• We believe that the microenvironment plays an essential role in maintaining stem cell populations and directing their migration and differentiation, and that this factor needs to be considered for utilization of stem cell-based therapy for periodontal regeneration and regenerative dental medicine. (springer.com)
  • More recent approaches involve the incorporation of naturally occurring growth factors into the dental transplant site with the aim of enhancing periodontal healing, root formation and pulpal regeneration. (springeropen.com)
  • Immunohistochemical staining showed less localization of matrix proteins such as Bsp, Dmp1, Pstn, and Ank in the cementum, periodontal ligament, and/or cementoblast. (kapd.org)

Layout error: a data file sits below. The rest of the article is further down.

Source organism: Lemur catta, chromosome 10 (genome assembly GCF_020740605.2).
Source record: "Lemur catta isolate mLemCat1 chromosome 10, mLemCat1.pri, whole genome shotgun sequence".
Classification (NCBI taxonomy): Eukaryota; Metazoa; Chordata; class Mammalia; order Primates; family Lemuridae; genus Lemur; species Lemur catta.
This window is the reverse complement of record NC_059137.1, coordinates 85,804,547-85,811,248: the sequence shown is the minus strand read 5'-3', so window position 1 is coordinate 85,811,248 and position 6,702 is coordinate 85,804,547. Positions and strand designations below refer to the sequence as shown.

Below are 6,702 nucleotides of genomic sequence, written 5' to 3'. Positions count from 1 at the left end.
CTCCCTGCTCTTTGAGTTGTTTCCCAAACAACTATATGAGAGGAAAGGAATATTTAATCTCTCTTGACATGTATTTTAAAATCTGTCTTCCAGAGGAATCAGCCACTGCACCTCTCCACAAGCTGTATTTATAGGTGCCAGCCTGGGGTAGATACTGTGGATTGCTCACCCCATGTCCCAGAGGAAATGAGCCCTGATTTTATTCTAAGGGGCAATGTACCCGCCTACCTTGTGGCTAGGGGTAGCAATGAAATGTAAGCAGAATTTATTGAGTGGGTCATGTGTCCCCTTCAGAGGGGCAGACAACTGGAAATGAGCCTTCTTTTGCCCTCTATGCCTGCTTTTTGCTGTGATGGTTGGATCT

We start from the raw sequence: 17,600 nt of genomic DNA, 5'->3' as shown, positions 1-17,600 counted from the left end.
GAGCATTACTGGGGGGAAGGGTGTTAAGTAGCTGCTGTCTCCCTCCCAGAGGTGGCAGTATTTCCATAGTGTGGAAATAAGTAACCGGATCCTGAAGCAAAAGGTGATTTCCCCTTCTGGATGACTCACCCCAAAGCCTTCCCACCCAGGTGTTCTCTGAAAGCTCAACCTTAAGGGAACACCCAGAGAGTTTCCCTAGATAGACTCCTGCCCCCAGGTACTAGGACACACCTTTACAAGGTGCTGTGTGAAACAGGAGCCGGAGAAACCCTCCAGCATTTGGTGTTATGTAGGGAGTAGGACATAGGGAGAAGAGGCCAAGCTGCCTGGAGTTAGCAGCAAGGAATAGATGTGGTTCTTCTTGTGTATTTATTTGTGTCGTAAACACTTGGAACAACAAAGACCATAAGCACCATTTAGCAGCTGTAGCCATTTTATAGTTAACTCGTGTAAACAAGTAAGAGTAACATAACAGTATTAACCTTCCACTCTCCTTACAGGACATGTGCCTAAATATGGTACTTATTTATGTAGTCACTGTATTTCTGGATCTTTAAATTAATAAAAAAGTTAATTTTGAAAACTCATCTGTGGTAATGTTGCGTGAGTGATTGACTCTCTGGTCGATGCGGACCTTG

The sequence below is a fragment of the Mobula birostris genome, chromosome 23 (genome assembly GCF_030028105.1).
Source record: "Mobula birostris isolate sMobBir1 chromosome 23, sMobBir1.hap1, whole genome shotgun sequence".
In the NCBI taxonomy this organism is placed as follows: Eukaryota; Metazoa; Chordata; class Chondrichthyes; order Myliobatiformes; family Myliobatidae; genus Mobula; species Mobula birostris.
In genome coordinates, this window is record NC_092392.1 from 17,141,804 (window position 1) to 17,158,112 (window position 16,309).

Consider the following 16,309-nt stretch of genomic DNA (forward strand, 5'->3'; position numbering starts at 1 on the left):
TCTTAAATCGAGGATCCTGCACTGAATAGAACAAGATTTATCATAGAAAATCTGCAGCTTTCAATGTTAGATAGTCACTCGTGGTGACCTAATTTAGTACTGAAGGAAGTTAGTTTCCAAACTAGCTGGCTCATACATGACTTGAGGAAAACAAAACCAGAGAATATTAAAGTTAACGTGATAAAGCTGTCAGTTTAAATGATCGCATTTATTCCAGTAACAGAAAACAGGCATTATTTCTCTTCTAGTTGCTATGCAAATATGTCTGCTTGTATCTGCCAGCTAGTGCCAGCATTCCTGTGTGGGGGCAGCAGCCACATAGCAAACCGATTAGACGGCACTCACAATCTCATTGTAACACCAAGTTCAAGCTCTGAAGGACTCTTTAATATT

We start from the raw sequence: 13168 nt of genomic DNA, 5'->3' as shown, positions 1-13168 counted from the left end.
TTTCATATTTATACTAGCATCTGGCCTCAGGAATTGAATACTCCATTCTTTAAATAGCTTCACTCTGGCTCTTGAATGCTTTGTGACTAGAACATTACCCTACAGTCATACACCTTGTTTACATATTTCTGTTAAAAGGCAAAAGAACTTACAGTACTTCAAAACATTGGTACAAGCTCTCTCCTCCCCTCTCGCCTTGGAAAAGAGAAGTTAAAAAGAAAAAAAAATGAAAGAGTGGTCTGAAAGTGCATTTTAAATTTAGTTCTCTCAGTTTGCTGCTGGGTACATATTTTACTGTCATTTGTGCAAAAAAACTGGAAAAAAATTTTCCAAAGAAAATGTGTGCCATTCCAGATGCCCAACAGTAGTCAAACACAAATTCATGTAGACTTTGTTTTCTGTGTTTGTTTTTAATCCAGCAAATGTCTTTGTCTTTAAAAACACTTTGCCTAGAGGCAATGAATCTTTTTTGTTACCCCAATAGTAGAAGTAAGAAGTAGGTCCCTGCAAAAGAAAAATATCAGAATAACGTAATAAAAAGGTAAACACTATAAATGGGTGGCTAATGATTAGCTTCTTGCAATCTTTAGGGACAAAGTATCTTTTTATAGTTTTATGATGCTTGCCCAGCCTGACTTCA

• The fact that BSP is specifically localized to the cemental surface suggests that this protein is involved in cementoblast differentiation and/or early mineralization of the cementum matrix. (nih.gov)
  • WNT5a, a ligand that can activate both canonical and non-canonical Wnt pathways [ 10 ], is expressed in the dental epithelium and mesenchyme at early developmental stages of a tooth [ 11 , 12 ]. (medsci.org)
  • In this study, we generated the dental mesenchyme-specific Smoothened (Smo) activated/inactivated mice with the activity of Cre recombinase under the control of osteocalcin promoter. (kapd.org)
  • It's believed that like the development of tooth crown, the formation of R/PT also requires sequential and reciprocal interaction between dental epithelia and mesenchyme mediated by protein messengers known as signaling molecules. (tamhsc.edu)
  • 3,4 The zygote and cells derived from the first two cellular divisions constitute the most primitive cells (totipotent cells) that are capable of forming the embryo and the embryonic annexes (e.g. placenta, amniotic membranes etc). (bvsalud.org)
  • We have for the first time related the known dental anomalies which occur as integral features of HP to the recognized clinical forms of HP. (biomedcentral.com)